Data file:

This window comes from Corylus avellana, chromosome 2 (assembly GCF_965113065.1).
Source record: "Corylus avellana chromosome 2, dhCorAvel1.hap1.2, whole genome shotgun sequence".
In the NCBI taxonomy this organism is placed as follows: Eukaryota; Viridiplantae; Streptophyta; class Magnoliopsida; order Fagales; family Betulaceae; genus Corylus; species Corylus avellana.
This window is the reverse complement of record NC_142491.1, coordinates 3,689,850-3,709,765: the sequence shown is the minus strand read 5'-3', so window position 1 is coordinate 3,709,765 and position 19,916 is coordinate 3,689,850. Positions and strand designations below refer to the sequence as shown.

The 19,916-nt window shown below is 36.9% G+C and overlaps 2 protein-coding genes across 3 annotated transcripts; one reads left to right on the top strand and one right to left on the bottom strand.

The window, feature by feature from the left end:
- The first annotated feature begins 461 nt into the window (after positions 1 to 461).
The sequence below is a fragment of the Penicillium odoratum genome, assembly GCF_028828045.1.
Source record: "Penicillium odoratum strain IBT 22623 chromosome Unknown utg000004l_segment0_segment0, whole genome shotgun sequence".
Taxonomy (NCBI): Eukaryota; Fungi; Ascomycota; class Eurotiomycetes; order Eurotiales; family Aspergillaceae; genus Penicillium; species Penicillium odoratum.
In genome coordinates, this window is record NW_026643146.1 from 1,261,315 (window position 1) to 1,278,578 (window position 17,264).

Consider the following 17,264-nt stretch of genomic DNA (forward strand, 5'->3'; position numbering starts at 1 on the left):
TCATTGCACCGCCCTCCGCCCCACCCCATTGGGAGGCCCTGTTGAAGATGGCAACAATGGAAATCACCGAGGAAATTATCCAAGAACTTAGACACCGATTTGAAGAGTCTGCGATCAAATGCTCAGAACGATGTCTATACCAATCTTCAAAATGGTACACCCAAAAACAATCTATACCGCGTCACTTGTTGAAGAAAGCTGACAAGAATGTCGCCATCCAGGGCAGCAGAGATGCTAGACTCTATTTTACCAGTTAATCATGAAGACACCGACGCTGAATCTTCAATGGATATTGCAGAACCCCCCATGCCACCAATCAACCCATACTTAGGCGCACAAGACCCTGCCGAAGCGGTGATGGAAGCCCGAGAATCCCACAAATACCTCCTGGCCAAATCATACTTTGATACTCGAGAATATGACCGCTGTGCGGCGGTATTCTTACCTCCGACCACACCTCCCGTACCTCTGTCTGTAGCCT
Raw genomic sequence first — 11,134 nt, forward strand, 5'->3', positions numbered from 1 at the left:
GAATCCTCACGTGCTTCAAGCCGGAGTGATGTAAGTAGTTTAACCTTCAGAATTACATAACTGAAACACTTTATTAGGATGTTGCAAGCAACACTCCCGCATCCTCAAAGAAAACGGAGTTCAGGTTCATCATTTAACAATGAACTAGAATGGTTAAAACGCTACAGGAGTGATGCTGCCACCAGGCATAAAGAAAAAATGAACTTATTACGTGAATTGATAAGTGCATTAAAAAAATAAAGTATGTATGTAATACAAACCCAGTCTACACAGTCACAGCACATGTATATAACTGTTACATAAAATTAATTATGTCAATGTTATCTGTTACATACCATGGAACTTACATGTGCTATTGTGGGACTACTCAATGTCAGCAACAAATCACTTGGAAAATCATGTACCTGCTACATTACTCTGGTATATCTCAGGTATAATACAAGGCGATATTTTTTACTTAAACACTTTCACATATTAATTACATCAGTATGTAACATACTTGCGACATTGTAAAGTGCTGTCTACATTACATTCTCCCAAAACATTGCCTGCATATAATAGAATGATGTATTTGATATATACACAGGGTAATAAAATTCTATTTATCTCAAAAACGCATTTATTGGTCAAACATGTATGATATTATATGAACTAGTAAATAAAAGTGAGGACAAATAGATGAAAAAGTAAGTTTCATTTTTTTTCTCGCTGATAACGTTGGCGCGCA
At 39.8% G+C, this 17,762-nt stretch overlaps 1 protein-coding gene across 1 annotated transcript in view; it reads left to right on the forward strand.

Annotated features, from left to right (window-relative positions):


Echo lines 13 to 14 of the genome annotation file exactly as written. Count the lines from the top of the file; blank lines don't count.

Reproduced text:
TCATTGCACCGCCCTCCGCCCCACCCCATTGGGAGGCCCTGTTGAAGATGGCAACAATGGAAATCACCGAGGAAATTATCCAAGAACTTAGACACCGATTTGAAGAGTCTGCGATCAAATGCTCAGAACGATGTCTATACCAATCTTCAAAATGGTACACCCAAAAACAATCTATACCGCGTCACTTGTTGAAGAAAGCTGACAAGAATGTCGCCATCCAGGGCAGCAGAGATGCTAGACTCTATTTTACCAGTTAATCATGAAGACACCGACGCTGAATCTTCAATGGATATTGCAGAACCCCCCATGCCACCAATCAACCCATACTTAGGCGCACAAGACCCTGCCGAAGCGGTGATGGAAGCCCGAGAATCCCACAAATACCTCCTGGCCAAATCATACTTTGATACTCGAGAATATGACCGCTGTGCGGCGGTATTCTTACCTCCGACCACACCTCCCGTACCTCTGTCTGTAGCCT
Raw genomic sequence first — 11,134 nt, forward strand, 5'->3', positions numbered from 1 at the left: